The jewel in the crown is easily the Rose Reading Room - an enormous, majestic and dramatic room in the finest Beaux-Arts style. I sat down in the heavy wooden chair in space 488 at one of the banquetesque tables which would rival anything commissioned by the Duke of Devonshire at Chatsworth House castle during Elizabethian times (Of all the famous castles in England, why would I chose this one? Because I grew up in Chatsworth, California up from Devonshire Street -- now, which one came first [CA, or UK] is a matter of intense debate!).
It takes a few minutes...OK, a half hour, before you can refocus your senses on the work in front of you. I wrote on my laptop until closing time -- which is announced not by a security guard whispering to the egalitarian mass of readers that the day is at end, rather, but by the very abrupt manner of shutting off the lights in this cavernous castle of books. There is no such thing as a "soft" closing at the New York Public Library.
It was dinner time so I met my friend, Ms. Skeptical Doctor, at a diner for some salad and lentil soup...I'll save my Greek diner trips for when, and if, I dive back into omelettes or gyros.
The next day I headed out to Brooklyn Heights to the MTA (Metropolitan Transit Authority) museum. Built in an old subway station, this museum has subway cars going back to the early 1900's. Sitting on one of these old cars you immediately see where the nickname, still used today, for subway riders, "Strap-hangers," came from. These old cars had nylon straps to hang onto. As a testament to my new lifestyle, and endeavor, I looked at the old fashioned ads that ran the length of the subway above the windows, just like today, and thought of the diets of the people that crowded into this 100 year old subway car. Really, dude? You thought of people's diets? Well, yeah, I did. I remembered reading how in those pre- preservative days that people back then ate half, to 1/3 the amount of sugars, fats and oils than we do today. One of the questions I had for Dr. Fuhrman, who is obviously quite critical of the old accepted standard of nutrition - the four food groups - was why children were so much healthier and thinner back in the day, with less cases of heart disease in adults. The main reason, besides a sedentary livelihood of today's children, is the obnoxiously high amount of saturated fats, and preservatives in today's food. So, since the days of riding on this subway car built in the early 1900's we have had some amazing advancements in clean food preparedness and refrigeration, but the advancements in chemicals for our food has decreased our general health precipitously.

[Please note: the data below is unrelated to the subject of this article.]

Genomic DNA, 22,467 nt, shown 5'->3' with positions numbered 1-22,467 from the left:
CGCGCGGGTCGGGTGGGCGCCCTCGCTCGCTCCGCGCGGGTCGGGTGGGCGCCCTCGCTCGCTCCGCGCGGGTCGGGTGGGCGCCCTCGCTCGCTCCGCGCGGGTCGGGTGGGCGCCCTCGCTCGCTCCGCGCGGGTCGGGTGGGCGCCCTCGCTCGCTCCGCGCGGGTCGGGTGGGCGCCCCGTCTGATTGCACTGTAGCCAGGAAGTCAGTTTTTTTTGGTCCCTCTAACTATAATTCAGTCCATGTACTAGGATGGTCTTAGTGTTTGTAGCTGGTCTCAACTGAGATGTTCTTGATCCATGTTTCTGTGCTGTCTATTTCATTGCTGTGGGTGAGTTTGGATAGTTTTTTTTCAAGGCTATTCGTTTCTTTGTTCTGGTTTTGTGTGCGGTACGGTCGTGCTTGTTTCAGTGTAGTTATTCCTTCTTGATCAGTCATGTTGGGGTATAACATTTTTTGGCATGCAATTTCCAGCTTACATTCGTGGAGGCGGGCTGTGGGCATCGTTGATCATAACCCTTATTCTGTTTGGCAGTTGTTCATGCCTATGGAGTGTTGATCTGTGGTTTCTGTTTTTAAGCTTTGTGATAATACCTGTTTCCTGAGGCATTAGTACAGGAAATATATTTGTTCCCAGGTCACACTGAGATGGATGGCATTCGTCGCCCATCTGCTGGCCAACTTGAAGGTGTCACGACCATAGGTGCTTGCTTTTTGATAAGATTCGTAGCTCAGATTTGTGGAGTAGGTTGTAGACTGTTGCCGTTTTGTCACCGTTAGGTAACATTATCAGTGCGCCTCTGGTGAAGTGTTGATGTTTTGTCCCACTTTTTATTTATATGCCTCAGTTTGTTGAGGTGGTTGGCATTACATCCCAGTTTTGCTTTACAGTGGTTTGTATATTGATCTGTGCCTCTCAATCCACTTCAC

What's the best way to figure out which are the healthiest foods to eat without a degree in chemistry? Easy - eat mostly what is grown. Takes out the guess work, and takes out the unhealthy toxins in your body.
Brooklyn Heights is not too far from the Brooklyn Bridge so I decided to walk back to the city.
Succumbing to my once or twice a week vice, I grabbed a cigar for the walk home.
Strolling over the Brooklyn Bridge at night, smoking a cigar, listening to my iPod, looking at the vista that is New York City was awesome. The span is over a mile, and the confluence of history, and beauty is second to none. The walk put me in a terrific state of mind as I looked upon this giant marvel of a bridge, the vast East River below, and one of the largest metropolises in the world. What I did not feel was that I did not feel small. Actually, I felt quite large -- it is my life that I am changing, and walking in lighter steps with a firm control over my eating and drinking habits I felt exhilarated!